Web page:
Josh Maxey, 'Celebration Of Soul,' Miles High Records (REVIEW)
Add Josh Maxey to the long list of guitarists who have changed the music itself. His tenth CD in the last three years is enlarging the vocabulary for six-stringed jazz. Fifty originals played by 20 musicians later, Celebration Of Soul is no instrumental R'n'B snoozefest. Instead, his handpicked crew gives him empathetic support while chipping in with their own very special moments, especially organist Brian Charette and sax man Chase Baird. They're part of the same crew who has played on all 10 CDs and their credits impressively show time spent in the bands of Dizzy Gillespie, Lena Horne, Chico Hamilton and Herbie Hancock -- in other words, the best of the best. They've all learned their lessons well.
The history of guitar within jazz is littered with eccentric visionaries. At first, the guitar wasn't even seen as fit for such music, mostly because it was hard to record back in the stone age of primitive pioneering. Eddie Lang was the first. He influenced Django Reinhardt who went on to invent what they call Gypsy Jazz and directly influence Charlie Christian who played in Benny Goodman's band. Freddie Green played mostly rhythm jazz guitar in the Count Basie Orchestra for 50 years. Wes Montgomery, Bucky Pizzarelli, Tal Farlow, Joe Pass, Jim Hall, Kenny Burrell, George Benson all added their own styles to an ever-evolving tradition that led right up to Mike Stern, John McLaughlin, Pat Metheny and Stanley Jordan.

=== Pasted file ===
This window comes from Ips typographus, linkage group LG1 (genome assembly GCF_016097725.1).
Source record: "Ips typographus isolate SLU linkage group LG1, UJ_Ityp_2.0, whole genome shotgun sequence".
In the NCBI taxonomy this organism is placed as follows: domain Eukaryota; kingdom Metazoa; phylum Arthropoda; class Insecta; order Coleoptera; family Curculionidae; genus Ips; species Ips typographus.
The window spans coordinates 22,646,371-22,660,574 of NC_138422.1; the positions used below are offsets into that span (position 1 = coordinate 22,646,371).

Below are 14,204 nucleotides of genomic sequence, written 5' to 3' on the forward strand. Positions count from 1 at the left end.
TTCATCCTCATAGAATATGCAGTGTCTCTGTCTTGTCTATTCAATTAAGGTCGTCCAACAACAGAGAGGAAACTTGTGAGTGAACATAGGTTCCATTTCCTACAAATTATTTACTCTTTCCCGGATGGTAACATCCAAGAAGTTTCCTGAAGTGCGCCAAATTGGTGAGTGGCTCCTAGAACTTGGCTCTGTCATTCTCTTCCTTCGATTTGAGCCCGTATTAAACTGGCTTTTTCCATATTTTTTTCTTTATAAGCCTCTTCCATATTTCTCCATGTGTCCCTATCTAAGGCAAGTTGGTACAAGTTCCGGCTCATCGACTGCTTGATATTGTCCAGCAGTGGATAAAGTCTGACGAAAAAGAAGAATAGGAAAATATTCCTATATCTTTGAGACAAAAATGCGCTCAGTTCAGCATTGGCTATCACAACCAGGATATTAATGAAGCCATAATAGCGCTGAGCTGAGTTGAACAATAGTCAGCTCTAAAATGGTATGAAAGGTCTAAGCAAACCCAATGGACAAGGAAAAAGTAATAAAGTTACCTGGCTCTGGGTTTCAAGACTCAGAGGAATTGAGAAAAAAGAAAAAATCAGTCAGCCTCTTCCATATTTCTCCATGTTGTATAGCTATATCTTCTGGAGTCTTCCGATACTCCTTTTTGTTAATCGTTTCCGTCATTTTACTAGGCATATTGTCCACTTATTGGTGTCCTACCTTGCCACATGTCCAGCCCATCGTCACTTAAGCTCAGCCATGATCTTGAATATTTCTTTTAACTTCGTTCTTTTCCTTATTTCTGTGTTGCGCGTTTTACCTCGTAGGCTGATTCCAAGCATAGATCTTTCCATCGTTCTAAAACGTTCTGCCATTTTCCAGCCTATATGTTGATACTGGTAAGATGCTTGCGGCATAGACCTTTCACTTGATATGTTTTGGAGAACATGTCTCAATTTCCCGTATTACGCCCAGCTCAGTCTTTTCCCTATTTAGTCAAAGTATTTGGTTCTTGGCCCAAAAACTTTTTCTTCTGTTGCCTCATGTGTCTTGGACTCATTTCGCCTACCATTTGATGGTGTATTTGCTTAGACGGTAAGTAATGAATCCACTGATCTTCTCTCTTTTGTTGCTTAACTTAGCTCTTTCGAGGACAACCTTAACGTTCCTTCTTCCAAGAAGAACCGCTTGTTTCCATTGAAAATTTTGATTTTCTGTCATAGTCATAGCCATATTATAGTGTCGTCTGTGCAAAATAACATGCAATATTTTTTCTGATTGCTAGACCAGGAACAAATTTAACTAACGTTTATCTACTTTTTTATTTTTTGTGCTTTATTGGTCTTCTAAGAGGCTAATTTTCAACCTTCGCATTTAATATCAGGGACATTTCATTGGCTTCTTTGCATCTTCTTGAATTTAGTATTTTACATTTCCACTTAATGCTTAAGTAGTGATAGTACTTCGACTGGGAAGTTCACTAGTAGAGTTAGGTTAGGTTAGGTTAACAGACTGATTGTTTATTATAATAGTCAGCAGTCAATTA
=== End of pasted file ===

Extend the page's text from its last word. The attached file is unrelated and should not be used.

Celebration Of Soul's dreamy soundscapes give way to catchy funky noodling but it's the more reflective moments that give one pause to consider Maxey a potential great. A Virginian who hit New York City running in 1998, he stayed 15 years, soaking it all up before moving and staying in Denver. Today, he writes, records, performs and teaches, still listening to his McCoy Tyner, John Coltrane, Grant Green and Led Zeppelin albums. The wealth of extremes on this Celebration gives it the kind of listenability that bodes well for repeated spins. I swear, I hear new things on it with each listen. That, right there, is the essence of a keeper.© 2016 The Classical Art, All rights reserved. Do not reproduce without permission.